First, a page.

Much of the devastation from Harvey is centered on homes and housing. Our focus this week is on the housing and equity issues related to displacement, and recovery and development in the future. The news from the world of housing after Harvey, for the week of August 28-September 5, 2017:
- Although tenants’ homes are under water, their landlords are still demanding that they pay rent. Texas law allows a tenant or a landlord to terminate a contract due to a natural disaster only if the property is “totally unusable,” via the Guardian.
- Harvey will dramatically change the housing market in Houston for a long time. Once a city with a glut of rental properties, Houston almost overnight became a city without enough habitable housing units. Some estimate that 60,000 units have been damaged in the storm, about 85 percent of all available units before the storm. Rents are expected to go up as much as 10 percent in the area, the Wall Street Journal reports.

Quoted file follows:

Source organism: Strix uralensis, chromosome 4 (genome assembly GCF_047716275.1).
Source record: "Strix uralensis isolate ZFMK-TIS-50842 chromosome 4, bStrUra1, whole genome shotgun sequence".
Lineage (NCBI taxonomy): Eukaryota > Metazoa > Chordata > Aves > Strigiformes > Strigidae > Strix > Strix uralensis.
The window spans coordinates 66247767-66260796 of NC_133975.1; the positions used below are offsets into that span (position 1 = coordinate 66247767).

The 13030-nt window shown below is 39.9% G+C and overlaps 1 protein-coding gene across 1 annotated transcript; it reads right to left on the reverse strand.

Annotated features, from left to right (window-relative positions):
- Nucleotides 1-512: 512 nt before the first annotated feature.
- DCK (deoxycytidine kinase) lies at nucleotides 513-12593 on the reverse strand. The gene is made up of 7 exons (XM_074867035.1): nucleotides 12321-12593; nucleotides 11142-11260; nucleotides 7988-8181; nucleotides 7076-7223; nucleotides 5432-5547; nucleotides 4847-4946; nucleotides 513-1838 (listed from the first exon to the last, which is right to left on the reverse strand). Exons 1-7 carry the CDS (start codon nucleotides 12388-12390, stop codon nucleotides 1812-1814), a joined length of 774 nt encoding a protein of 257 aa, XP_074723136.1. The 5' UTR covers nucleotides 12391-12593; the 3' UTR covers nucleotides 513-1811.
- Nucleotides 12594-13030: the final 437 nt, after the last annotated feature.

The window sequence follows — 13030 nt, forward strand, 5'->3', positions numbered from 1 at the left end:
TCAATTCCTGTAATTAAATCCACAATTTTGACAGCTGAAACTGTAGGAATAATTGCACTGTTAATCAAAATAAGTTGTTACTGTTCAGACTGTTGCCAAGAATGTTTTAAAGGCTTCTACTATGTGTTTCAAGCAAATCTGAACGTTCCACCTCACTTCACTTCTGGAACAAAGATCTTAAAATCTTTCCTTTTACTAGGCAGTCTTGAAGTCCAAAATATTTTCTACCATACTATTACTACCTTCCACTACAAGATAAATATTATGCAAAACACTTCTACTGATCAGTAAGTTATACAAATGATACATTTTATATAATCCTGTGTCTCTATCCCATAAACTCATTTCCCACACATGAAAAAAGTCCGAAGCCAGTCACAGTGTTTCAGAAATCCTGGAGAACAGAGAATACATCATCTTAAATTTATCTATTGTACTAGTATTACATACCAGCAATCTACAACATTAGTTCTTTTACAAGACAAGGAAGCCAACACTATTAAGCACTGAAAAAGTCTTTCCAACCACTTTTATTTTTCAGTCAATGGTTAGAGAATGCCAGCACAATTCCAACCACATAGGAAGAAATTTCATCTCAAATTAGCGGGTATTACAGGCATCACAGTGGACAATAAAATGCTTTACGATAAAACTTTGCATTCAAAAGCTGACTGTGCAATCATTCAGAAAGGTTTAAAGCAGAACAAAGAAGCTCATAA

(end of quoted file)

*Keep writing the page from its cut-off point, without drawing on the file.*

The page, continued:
- Susan Popkin at the Urban Institute writes on the importance of inclusive development and learning from the past after a disaster.
- Follow the National Low Income Housing Coalition’s updates on Hurricane Harvey housing recovery
- Although unrelated to Harvey, still in Texas: The Austin American-Statesman reports Austin sues Texas for a law preempting the city’s “source of income” discrimination protection.